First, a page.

I have yet to reach this pinnacle of success, but I, surely, have been dreaming about it. What will I do in my first one hundred days? On one hand, some pundits say go into these first days and accomplish epic feats under the mantra of creating value. On the other hand, other pundits say go into the first days and absorb the sheer weight of the accomplishment without making any big moves.

I have started to imagine how my first one hundred days would look after a business acquisition. Like many other mid-career professionals at this stage of their career, I pulled from the heuristics of yester-years, much of which I gained from tribal knowledge working in industry; to help bring my first one hundred days into focus after creating space for thinking about it. I am posting this blurb after sharing, with a member of a holding company, about my experiences around knowledge transfers – or, moreover, technology transfers.

I started to wonder how others speak/write about knowledge transfers after my conversation prior. Sure enough, I found a blog written by Josh Brown and published by Helpjuice, a knowledge base software provider, that is, an app. A previously trained engineer having worked in hi-tech manufacturing, I am conditioned to look for mechanized ways to understand the world. In my world, a flywheel on How to Do Knowledge Transfer Effectively, as described from the blog, is akin to a moth flying to a nonburning bush on fire, so it gets my attention at the slightest glance of it. I share the opinion that if something cannot be described as a process, then, it is cumbersome to understand it. The blog also referenced an easy-to-read article/case about good knowledge transfer outcomes.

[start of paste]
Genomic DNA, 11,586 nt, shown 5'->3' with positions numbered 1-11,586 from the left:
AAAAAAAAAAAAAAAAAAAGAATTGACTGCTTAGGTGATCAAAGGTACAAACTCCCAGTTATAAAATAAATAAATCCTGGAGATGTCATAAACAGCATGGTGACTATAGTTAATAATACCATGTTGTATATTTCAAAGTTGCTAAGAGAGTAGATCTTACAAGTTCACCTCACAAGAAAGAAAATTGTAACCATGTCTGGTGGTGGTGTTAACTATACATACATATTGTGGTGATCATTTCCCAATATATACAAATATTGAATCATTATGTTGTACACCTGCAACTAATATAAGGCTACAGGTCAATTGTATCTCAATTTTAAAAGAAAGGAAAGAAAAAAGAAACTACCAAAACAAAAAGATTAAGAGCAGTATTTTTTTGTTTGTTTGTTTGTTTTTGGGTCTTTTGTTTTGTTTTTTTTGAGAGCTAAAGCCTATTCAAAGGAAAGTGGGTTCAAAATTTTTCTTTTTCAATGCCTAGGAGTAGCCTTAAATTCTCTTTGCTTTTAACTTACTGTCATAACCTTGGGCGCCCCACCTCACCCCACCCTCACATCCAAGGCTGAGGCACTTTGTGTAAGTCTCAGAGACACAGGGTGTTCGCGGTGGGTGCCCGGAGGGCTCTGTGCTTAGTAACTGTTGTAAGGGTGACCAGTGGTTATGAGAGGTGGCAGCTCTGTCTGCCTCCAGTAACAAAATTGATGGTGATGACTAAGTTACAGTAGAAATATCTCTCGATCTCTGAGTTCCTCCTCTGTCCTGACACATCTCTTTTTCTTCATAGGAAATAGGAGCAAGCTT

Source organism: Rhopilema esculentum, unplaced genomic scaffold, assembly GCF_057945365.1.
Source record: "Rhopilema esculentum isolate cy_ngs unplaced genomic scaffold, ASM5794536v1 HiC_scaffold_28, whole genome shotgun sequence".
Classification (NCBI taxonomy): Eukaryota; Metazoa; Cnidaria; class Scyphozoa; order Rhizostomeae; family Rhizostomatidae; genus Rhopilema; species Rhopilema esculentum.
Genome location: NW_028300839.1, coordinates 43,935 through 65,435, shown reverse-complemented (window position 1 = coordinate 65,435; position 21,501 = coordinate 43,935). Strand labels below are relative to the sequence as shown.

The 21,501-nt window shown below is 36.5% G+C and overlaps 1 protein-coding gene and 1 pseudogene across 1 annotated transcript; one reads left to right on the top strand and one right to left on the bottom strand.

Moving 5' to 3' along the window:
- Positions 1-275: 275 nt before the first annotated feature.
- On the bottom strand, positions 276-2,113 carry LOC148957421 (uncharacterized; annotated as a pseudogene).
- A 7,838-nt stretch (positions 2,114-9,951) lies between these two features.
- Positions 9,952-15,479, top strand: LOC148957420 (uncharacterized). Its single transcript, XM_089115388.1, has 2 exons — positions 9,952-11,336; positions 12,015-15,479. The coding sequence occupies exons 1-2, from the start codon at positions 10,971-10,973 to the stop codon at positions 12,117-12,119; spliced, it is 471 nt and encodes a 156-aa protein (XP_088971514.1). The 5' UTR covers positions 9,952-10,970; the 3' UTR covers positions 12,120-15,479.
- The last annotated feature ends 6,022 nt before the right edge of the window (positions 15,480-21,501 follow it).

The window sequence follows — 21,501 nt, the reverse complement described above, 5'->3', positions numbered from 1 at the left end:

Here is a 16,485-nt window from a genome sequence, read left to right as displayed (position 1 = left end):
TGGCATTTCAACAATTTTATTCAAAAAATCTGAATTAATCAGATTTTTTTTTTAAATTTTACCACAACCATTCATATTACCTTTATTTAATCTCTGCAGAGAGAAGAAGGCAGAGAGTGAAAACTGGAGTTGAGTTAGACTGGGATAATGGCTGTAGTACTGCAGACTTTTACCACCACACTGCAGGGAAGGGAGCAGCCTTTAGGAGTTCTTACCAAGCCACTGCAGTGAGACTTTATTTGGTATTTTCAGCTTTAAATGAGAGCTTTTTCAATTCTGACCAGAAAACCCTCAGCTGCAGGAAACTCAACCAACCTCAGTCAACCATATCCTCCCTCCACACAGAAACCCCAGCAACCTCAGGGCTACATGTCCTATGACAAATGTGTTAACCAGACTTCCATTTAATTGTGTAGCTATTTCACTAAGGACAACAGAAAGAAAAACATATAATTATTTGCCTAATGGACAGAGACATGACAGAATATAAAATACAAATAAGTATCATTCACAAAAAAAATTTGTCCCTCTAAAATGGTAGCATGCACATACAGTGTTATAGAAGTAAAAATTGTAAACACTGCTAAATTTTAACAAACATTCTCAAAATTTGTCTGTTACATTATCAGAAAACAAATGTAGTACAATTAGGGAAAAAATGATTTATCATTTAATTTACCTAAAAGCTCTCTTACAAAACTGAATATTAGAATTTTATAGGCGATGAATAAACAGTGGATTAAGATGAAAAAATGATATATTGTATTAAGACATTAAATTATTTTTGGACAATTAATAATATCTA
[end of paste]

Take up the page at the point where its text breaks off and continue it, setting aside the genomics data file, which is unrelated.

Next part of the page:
In fact, I would not know how my first days would look at the helm of my new business until I was closer to it or really at the helm of it and striking the right balance and context. I know that there will be days when I will make progress toward having “an effective transfer strategy [that] combines technology, culture, measurement and infrastructure in order to share knowledge across multiple areas” in the transition phase and beyond. I will realize before the ink dries on the page -- or, specifically, at the double-click of the electronic signature of the purchase agreement -- that I will have a new set of struggling moments to solve for my customers, my teams, my stakeholders, my family members, and my friends. I am not writing here to endorse any app per se but principles, systems and plans around knowledge transfers will be top-of-mind for me.

My experience has shown me that having a sense of what knowledge transfer is and how to apply it is a valuable exercise. It should help with assessing trade-offs having the right knowledge on hand. For instance, I know that Intel’s Copy Exactly! strategy for computer chip manufacturing was/is, in essence, about transferring knowledge throughout its manufacturing network. If continually done well, then, it can yield great outcomes for any size business (from the onset of the 1st 100 days, the 2nd 100 days, the 3rd 100 days, the next 100 days followed by the next 100 days and beyond and so on and so forth).